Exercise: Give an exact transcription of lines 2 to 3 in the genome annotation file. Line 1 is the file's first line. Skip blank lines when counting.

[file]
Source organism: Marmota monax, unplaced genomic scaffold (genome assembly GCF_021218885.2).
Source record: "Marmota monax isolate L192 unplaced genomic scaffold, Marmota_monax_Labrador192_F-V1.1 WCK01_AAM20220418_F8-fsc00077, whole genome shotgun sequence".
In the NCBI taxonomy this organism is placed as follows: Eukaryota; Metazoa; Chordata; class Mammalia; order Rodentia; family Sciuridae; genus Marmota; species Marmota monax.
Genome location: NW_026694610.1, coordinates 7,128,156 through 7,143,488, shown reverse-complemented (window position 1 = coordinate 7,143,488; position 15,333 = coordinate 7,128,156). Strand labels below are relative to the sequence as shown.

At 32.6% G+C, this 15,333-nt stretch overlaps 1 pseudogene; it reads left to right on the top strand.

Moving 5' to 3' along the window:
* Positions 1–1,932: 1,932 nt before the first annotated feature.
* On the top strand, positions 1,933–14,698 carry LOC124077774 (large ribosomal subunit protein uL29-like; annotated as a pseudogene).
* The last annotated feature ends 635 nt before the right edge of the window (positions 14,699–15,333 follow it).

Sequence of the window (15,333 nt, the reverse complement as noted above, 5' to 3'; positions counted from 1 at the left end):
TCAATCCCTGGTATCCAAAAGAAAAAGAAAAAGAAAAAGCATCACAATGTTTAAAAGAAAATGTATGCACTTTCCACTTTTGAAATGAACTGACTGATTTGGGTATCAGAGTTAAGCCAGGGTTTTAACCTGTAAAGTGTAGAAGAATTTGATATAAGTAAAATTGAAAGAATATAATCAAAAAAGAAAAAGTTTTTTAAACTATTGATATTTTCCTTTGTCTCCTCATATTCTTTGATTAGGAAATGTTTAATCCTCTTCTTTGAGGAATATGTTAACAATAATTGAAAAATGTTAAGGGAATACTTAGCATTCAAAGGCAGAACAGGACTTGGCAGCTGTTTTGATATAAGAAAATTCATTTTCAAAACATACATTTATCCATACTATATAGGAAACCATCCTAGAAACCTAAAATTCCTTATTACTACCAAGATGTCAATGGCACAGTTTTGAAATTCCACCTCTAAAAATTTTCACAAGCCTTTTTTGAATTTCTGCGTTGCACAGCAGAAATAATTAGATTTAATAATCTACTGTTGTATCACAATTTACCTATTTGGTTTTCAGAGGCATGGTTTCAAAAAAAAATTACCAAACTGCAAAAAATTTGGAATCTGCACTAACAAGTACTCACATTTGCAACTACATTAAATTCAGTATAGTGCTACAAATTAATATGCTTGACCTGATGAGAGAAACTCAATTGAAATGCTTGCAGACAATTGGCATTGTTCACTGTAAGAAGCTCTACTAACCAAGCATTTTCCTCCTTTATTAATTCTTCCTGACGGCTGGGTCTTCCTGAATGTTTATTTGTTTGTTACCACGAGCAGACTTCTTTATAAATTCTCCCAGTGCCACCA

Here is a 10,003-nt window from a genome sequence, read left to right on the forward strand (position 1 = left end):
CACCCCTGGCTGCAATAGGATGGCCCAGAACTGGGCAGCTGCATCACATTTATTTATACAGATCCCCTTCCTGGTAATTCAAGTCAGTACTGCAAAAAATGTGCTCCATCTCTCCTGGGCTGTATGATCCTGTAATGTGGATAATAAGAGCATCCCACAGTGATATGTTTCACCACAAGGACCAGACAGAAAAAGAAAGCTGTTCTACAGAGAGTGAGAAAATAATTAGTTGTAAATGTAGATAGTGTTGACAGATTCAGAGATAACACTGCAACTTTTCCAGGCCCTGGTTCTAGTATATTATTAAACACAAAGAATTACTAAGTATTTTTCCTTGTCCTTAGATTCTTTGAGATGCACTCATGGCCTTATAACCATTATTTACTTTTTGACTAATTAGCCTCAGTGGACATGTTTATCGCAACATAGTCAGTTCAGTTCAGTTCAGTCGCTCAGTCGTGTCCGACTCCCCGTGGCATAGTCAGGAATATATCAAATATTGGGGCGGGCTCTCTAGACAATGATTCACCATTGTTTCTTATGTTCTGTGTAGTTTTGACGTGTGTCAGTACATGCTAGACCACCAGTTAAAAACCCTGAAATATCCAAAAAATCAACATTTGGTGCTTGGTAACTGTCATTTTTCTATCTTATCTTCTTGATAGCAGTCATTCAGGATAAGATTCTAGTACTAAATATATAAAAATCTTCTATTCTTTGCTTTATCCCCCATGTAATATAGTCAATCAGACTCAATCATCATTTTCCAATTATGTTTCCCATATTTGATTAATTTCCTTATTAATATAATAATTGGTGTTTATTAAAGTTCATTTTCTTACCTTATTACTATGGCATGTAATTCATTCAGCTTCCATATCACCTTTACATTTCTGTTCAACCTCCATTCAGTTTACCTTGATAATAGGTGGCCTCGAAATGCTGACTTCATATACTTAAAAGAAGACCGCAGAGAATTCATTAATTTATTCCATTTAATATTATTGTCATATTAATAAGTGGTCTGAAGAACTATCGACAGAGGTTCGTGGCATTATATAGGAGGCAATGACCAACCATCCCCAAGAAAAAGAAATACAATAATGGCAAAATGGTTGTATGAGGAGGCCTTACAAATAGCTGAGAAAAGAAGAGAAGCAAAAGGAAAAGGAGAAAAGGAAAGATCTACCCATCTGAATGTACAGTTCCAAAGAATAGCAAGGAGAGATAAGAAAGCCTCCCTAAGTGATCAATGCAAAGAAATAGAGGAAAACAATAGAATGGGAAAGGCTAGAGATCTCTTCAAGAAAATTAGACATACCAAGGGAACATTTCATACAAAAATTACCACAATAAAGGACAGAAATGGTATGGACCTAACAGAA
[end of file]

Source record: "Marmota monax isolate L192 unplaced genomic scaffold, Marmota_monax_Labrador192_F-V1.1 WCK01_AAM20220418_F8-fsc00077, whole genome shotgun sequence".
In the NCBI taxonomy this organism is placed as follows: Eukaryota; Metazoa; Chordata; class Mammalia; order Rodentia; family Sciuridae; genus Marmota; species Marmota monax.